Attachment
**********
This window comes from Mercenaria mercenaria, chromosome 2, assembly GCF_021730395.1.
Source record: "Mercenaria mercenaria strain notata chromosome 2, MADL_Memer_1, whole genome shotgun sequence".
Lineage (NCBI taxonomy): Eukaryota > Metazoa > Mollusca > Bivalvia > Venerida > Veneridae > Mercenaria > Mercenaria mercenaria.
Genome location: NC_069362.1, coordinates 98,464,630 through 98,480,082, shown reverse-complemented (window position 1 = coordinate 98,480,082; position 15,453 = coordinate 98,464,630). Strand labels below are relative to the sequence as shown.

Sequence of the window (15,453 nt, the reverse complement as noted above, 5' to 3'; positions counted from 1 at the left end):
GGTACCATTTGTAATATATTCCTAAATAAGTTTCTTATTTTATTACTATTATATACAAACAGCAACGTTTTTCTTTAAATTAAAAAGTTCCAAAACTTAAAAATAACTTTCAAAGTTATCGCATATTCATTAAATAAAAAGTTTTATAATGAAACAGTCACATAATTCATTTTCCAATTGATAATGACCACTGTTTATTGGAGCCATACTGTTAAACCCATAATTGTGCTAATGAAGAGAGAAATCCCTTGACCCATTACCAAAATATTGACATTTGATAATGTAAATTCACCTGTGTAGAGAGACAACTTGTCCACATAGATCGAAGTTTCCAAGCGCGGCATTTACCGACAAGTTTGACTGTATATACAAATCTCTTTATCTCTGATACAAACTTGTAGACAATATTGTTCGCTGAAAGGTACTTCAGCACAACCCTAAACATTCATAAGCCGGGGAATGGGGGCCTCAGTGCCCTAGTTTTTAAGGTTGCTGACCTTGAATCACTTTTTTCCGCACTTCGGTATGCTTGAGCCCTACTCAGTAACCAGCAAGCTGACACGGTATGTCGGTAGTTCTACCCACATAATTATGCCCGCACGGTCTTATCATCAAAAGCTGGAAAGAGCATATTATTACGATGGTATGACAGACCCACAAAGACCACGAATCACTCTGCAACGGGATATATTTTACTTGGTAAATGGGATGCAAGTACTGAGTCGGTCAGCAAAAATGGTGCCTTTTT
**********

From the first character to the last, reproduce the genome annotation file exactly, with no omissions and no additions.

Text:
This window comes from Mercenaria mercenaria, chromosome 2, assembly GCF_021730395.1.
Source record: "Mercenaria mercenaria strain notata chromosome 2, MADL_Memer_1, whole genome shotgun sequence".
Lineage (NCBI taxonomy): Eukaryota > Metazoa > Mollusca > Bivalvia > Venerida > Veneridae > Mercenaria > Mercenaria mercenaria.
Genome location: NC_069362.1, coordinates 98,464,630 through 98,480,082, shown reverse-complemented (window position 1 = coordinate 98,480,082; position 15,453 = coordinate 98,464,630). Strand labels below are relative to the sequence as shown.

Sequence of the window (15,453 nt, the reverse complement as noted above, 5' to 3'; positions counted from 1 at the left end):
GGTACCATTTGTAATATATTCCTAAATAAGTTTCTTATTTTATTACTATTATATACAAACAGCAACGTTTTTCTTTAAATTAAAAAGTTCCAAAACTTAAAAATAACTTTCAAAGTTATCGCATATTCATTAAATAAAAAGTTTTATAATGAAACAGTCACATAATTCATTTTCCAATTGATAATGACCACTGTTTATTGGAGCCATACTGTTAAACCCATAATTGTGCTAATGAAGAGAGAAATCCCTTGACCCATTACCAAAATATTGACATTTGATAATGTAAATTCACCTGTGTAGAGAGACAACTTGTCCACATAGATCGAAGTTTCCAAGCGCGGCATTTACCGACAAGTTTGACTGTATATACAAATCTCTTTATCTCTGATACAAACTTGTAGACAATATTGTTCGCTGAAAGGTACTTCAGCACAACCCTAAACATTCATAAGCCGGGGAATGGGGGCCTCAGTGCCCTAGTTTTTAAGGTTGCTGACCTTGAATCACTTTTTTCCGCACTTCGGTATGCTTGAGCCCTACTCAGTAACCAGCAAGCTGACACGGTATGTCGGTAGTTCTACCCACATAATTATGCCCGCACGGTCTTATCATCAAAAGCTGGAAAGAGCATATTATTACGATGGTATGACAGACCCACAAAGACCACGAATCACTCTGCAACGGGATATATTTTACTTGGTAAATGGGATGCAAGTACTGAGTCGGTCAGCAAAAATGGTGCCTTTTT